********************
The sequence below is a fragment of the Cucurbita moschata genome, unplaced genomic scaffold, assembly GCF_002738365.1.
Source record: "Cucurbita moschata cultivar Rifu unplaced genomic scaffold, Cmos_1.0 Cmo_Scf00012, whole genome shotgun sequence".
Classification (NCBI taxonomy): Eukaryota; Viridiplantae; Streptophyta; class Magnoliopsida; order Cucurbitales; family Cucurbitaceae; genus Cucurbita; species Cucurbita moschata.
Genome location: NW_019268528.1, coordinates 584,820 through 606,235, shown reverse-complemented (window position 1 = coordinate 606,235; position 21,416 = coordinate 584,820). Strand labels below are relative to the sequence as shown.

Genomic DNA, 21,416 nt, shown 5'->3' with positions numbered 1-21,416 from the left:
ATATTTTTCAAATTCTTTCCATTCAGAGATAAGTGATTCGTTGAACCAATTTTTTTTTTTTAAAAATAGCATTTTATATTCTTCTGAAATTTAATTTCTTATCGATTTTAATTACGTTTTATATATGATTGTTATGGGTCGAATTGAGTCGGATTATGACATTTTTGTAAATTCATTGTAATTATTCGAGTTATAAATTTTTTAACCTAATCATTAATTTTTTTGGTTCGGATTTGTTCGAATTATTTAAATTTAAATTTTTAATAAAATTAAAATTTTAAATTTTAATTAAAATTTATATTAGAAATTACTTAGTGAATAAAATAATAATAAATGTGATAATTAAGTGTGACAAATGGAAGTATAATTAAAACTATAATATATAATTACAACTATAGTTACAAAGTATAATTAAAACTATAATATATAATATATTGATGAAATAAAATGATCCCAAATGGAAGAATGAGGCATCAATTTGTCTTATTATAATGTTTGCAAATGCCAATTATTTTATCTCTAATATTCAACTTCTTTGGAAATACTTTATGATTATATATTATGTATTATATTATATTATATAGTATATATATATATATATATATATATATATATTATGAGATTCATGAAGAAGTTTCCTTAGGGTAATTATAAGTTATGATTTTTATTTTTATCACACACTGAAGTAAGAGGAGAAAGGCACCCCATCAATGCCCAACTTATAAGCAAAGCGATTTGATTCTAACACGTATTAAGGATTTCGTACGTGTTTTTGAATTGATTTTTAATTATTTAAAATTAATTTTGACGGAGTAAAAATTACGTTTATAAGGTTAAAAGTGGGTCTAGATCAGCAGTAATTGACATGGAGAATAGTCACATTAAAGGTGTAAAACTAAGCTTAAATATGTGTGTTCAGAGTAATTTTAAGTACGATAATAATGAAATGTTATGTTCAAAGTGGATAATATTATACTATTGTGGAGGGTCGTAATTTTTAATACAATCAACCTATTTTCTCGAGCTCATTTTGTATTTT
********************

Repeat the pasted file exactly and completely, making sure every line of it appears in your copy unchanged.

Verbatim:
The sequence below is a fragment of the Cucurbita moschata genome, unplaced genomic scaffold, assembly GCF_002738365.1.
Source record: "Cucurbita moschata cultivar Rifu unplaced genomic scaffold, Cmos_1.0 Cmo_Scf00012, whole genome shotgun sequence".
Classification (NCBI taxonomy): Eukaryota; Viridiplantae; Streptophyta; class Magnoliopsida; order Cucurbitales; family Cucurbitaceae; genus Cucurbita; species Cucurbita moschata.
Genome location: NW_019268528.1, coordinates 584,820 through 606,235, shown reverse-complemented (window position 1 = coordinate 606,235; position 21,416 = coordinate 584,820). Strand labels below are relative to the sequence as shown.

Genomic DNA, 21,416 nt, shown 5'->3' with positions numbered 1-21,416 from the left:
ATATTTTTCAAATTCTTTCCATTCAGAGATAAGTGATTCGTTGAACCAATTTTTTTTTTTTAAAAATAGCATTTTATATTCTTCTGAAATTTAATTTCTTATCGATTTTAATTACGTTTTATATATGATTGTTATGGGTCGAATTGAGTCGGATTATGACATTTTTGTAAATTCATTGTAATTATTCGAGTTATAAATTTTTTAACCTAATCATTAATTTTTTTGGTTCGGATTTGTTCGAATTATTTAAATTTAAATTTTTAATAAAATTAAAATTTTAAATTTTAATTAAAATTTATATTAGAAATTACTTAGTGAATAAAATAATAATAAATGTGATAATTAAGTGTGACAAATGGAAGTATAATTAAAACTATAATATATAATTACAACTATAGTTACAAAGTATAATTAAAACTATAATATATAATATATTGATGAAATAAAATGATCCCAAATGGAAGAATGAGGCATCAATTTGTCTTATTATAATGTTTGCAAATGCCAATTATTTTATCTCTAATATTCAACTTCTTTGGAAATACTTTATGATTATATATTATGTATTATATTATATTATATAGTATATATATATATATATATATATATATATATTATGAGATTCATGAAGAAGTTTCCTTAGGGTAATTATAAGTTATGATTTTTATTTTTATCACACACTGAAGTAAGAGGAGAAAGGCACCCCATCAATGCCCAACTTATAAGCAAAGCGATTTGATTCTAACACGTATTAAGGATTTCGTACGTGTTTTTGAATTGATTTTTAATTATTTAAAATTAATTTTGACGGAGTAAAAATTACGTTTATAAGGTTAAAAGTGGGTCTAGATCAGCAGTAATTGACATGGAGAATAGTCACATTAAAGGTGTAAAACTAAGCTTAAATATGTGTGTTCAGAGTAATTTTAAGTACGATAATAATGAAATGTTATGTTCAAAGTGGATAATATTATACTATTGTGGAGGGTCGTAATTTTTAATACAATCAACCTATTTTCTCGAGCTCATTTTGTATTTT